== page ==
I've had a great week but sadly it has not included much blogging. I completely missed Word of the Day which was just bad of me since lately I have had so many great contributers of sentences. I will do my best to be back on that this coming Wednesday.
What I did do is a rewrite on the 1944 chapter of my memoir, Reading For My Life. For those of you who have read the early chapters here on the blog, you might wonder why you haven't seen a new chapter for over a year. The main reason is that I haven't written a new chapter for a while. I joined a writing group about a year ago and have been revising my earlier chapters month by month and reading them to the group for feedback, which I am happy to say has been quite positive. The group members tell me that it reads like a novel. Maybe I could still write a novel or two in the years left to me.
The second reason is that I got squeamish about putting the memoir on the blog for free. What if I could actually publish it someday? Other reasons like should I put such personal information about my life and family on the web and related thoughts to that are still swirling through my mind and finding nowhere to rest. Stay tuned is all I can promise.
The other accomplishment this week, besides reading, was a book review of The Swan Thieves
by Elizabeth Kostova for BookBrowse
, which will go up on the web on February 17 for members and about 2 to 4 weeks later for visitors. But don't wait for that. Just read it. It is quite good.
I have been on hiatus from working at Once Upon A Time
since we finished doing inventory at the first of the year. Since I had some savings and business is slower this time of year, I was lucky enough to take some time off. This blog is still linked to the store and I encourage any of my readers who are fond of independent bookstores to shop there or at your local one. We might not have them for much longer but at least we can support them and all their hardworking owners and staff. It is possible that our children and grandchildren will move on to other ways of shopping for books but then again, you don't what you've lost until it's gone. I find it heartening that children's literature is having a boom these days and really, how can you pick out a picture book without paging through it?
Reading: I started the year with a (probably unrealistic) resolution to read a book a day. Factually it takes a good eight hours or more a day to do so and some days just don't go that way. I got started on my resolution in the second week of January, due to the above mentioned inventory, but still managed to read 18 books last month. That is pretty good.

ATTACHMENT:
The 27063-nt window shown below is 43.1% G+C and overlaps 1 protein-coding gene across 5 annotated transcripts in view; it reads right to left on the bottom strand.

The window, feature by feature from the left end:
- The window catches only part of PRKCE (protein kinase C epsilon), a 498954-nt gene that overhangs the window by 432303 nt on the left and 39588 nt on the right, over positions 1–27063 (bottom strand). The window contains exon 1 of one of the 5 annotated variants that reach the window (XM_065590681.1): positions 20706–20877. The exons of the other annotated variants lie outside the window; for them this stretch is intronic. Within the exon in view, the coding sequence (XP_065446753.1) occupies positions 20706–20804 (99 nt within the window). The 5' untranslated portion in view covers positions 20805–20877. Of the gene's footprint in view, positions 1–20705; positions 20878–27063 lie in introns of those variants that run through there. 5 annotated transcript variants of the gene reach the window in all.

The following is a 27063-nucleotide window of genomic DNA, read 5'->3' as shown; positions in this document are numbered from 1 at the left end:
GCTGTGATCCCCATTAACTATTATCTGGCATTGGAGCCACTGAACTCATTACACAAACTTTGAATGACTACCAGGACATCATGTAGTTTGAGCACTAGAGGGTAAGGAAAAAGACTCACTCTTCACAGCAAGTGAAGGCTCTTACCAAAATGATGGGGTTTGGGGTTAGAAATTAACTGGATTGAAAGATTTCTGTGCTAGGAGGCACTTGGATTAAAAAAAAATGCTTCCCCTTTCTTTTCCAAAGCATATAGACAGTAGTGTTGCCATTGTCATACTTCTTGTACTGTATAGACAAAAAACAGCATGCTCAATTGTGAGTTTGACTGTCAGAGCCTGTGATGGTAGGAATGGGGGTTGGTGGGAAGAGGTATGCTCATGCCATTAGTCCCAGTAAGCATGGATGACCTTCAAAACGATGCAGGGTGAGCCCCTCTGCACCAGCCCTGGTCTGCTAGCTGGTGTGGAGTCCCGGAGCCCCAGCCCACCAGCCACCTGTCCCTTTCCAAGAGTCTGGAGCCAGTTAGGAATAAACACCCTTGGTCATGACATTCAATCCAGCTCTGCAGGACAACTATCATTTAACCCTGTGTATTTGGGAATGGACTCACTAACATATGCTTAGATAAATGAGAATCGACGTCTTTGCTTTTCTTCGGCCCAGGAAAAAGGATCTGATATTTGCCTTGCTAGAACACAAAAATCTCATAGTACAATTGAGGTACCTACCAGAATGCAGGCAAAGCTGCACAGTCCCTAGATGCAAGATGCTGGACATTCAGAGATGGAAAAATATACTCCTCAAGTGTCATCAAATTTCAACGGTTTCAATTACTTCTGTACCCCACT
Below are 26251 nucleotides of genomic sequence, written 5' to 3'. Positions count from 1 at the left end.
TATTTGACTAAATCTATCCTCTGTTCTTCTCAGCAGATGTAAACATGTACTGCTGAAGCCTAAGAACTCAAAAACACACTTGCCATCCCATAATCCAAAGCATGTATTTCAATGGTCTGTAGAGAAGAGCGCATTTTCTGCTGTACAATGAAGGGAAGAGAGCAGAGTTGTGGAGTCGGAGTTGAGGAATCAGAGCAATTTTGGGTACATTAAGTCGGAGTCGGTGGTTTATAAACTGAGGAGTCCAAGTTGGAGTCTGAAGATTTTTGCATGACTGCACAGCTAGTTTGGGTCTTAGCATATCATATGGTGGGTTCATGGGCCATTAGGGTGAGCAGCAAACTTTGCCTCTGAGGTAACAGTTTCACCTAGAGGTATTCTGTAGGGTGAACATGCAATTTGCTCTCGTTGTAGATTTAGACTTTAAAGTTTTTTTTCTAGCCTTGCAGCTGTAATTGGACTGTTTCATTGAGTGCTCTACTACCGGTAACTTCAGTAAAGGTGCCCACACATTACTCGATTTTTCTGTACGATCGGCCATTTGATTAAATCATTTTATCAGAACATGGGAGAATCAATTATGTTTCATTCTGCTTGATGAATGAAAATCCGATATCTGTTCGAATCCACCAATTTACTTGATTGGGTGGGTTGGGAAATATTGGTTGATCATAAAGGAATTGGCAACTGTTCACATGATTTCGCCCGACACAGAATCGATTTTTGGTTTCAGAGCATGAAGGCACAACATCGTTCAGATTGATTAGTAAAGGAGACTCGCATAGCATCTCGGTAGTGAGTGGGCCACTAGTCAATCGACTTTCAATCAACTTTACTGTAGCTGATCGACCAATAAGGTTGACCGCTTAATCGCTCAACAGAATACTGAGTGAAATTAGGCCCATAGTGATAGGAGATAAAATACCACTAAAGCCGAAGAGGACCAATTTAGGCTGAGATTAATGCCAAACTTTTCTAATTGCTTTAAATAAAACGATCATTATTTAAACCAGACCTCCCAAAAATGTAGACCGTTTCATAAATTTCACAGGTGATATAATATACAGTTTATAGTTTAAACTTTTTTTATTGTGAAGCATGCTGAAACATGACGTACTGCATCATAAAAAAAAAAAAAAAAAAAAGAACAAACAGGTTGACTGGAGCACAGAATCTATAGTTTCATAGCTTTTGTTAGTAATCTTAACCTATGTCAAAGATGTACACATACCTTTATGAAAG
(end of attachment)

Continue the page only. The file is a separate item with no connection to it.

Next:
So here is the rundown. Some of these are already reviewed here on Keep The Wisdom. The rest are in the queue. One of my goals is to read three books a week for My Big Fat Reading Project, as that is the research for the memoir. In 7 years of working away at my lists I have only completed 17 years worth, so I must step it up. Also, the lists get longer as the years go by and I discover more authors I want to explore.
OK. Enough. Here is what I read in January:
The Short Reign of Pippin IV
, John Steinbeck. A little known novel of his from 1957 which is his only book of overt political satire and takes place in France. Great!
Loser Takes All
, Graham Greene. Very short, mediocre, 1957 novel. One of his "entertainments."
, John Crowley. Adult fairy tale. My favorite book of 2010 so far.
The Madonnas of Leningrad
, Debra Dean. Outwardly a story about the siege of Leningrad but really a story about art, memory and immigration.
Michael Pollan. A brief, hilarious list of ways to avoid food that will ultimately make you sick and poison you.
, Daphne Du Maurier. Well, she just never wrote a book that wasn't wonderful. This one, from the 1957 list, is about a doppelganger situation that takes place in France.
The Swan Thieves,
Elizabeth Kostova. The much anticipated follow up to The Historian.
Art, love, women, and mental states with history added. Very nice.
, Mary Norton. A favorite of mine from childhood. Missed it when I read the books from 1952. About small human-like creatures who live in our homes and "borrow" all our stuff that's gone missing.
, Lois Lenski. The first of her regional series for children. Also missed from my 1943 list. Life on the New Orleans bayou in the early 1900s.
The Deep Range
, Arthur C Clarke. Futuristic extreme adventure set in the oceans of Earth, where mankind grows much of his food: algae and whales, from the 1957 list. Engrossing.
The Edge of Darkness
, Mary Ellen Chase. Not the movie. From the 1957 list. She is a loved author of mine but this one wasn't her best. People from a Maine backwater and their foibles.
The Story of Edgar Sawtelle
, David Wroblewski. Just amazing. Can't believe I waited this long to read it. And I don't even especially like dogs.
Miracles on Maple Hill
, Virginia Sorensen. Newbery Award winner from 1957. One of the best Newberys I have read so far. A father damaged by the Korean War is healed by life in the maple sugar country of northern Pennsylvania.
, Ray Bradbury. His 1957 coming-of-age tale set in a midwestern small town summer.
, Debra Ginsberg. Fun, trashy novel about a psychic by the author of Blind Submission.
The Elegance of the Hedgehog
, Muriel Barbery. Three of my five reading groups have selected this bestselling book of ideas. Set in Paris, not much of a plot, but lovely just the same.
Giants of Jazz
, Studs Terkel. The first of his books about American life. Non-fiction, loving portraits of many of the jazz greats from the first half of the 20th century.
White Man, Listen
, Richard Wright. From the 1957 list. He continues to tell the truth about Africa, colonialism and the future of the black race. Amazing really.
What have you been reading? Or writing?